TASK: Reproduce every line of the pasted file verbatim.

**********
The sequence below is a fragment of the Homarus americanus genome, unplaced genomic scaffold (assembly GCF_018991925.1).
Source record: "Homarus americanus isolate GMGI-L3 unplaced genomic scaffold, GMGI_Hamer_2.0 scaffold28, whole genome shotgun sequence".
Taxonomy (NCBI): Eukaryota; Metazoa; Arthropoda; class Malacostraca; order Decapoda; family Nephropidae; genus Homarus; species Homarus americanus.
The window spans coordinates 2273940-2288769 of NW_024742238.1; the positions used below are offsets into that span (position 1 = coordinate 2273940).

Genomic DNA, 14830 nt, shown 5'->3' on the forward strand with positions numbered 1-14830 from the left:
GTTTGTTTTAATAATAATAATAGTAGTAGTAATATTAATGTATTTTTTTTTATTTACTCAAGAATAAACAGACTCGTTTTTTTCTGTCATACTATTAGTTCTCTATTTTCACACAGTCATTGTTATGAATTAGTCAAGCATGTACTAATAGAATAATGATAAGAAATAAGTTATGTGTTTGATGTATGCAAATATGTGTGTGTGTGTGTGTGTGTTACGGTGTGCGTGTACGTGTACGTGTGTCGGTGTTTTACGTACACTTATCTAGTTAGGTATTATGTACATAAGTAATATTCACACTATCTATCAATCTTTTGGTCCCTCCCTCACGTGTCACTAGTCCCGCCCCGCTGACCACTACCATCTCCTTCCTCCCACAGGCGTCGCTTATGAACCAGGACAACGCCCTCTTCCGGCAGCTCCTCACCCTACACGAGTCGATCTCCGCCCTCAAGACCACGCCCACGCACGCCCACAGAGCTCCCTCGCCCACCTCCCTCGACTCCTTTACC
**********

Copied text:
The sequence below is a fragment of the Homarus americanus genome, unplaced genomic scaffold (assembly GCF_018991925.1).
Source record: "Homarus americanus isolate GMGI-L3 unplaced genomic scaffold, GMGI_Hamer_2.0 scaffold28, whole genome shotgun sequence".
Taxonomy (NCBI): Eukaryota; Metazoa; Arthropoda; class Malacostraca; order Decapoda; family Nephropidae; genus Homarus; species Homarus americanus.
The window spans coordinates 2273940-2288769 of NW_024742238.1; the positions used below are offsets into that span (position 1 = coordinate 2273940).

Genomic DNA, 14830 nt, shown 5'->3' on the forward strand with positions numbered 1-14830 from the left:
GTTTGTTTTAATAATAATAATAGTAGTAGTAATATTAATGTATTTTTTTTTATTTACTCAAGAATAAACAGACTCGTTTTTTTCTGTCATACTATTAGTTCTCTATTTTCACACAGTCATTGTTATGAATTAGTCAAGCATGTACTAATAGAATAATGATAAGAAATAAGTTATGTGTTTGATGTATGCAAATATGTGTGTGTGTGTGTGTGTGTTACGGTGTGCGTGTACGTGTACGTGTGTCGGTGTTTTACGTACACTTATCTAGTTAGGTATTATGTACATAAGTAATATTCACACTATCTATCAATCTTTTGGTCCCTCCCTCACGTGTCACTAGTCCCGCCCCGCTGACCACTACCATCTCCTTCCTCCCACAGGCGTCGCTTATGAACCAGGACAACGCCCTCTTCCGGCAGCTCCTCACCCTACACGAGTCGATCTCCGCCCTCAAGACCACGCCCACGCACGCCCACAGAGCTCCCTCGCCCACCTCCCTCGACTCCTTTACC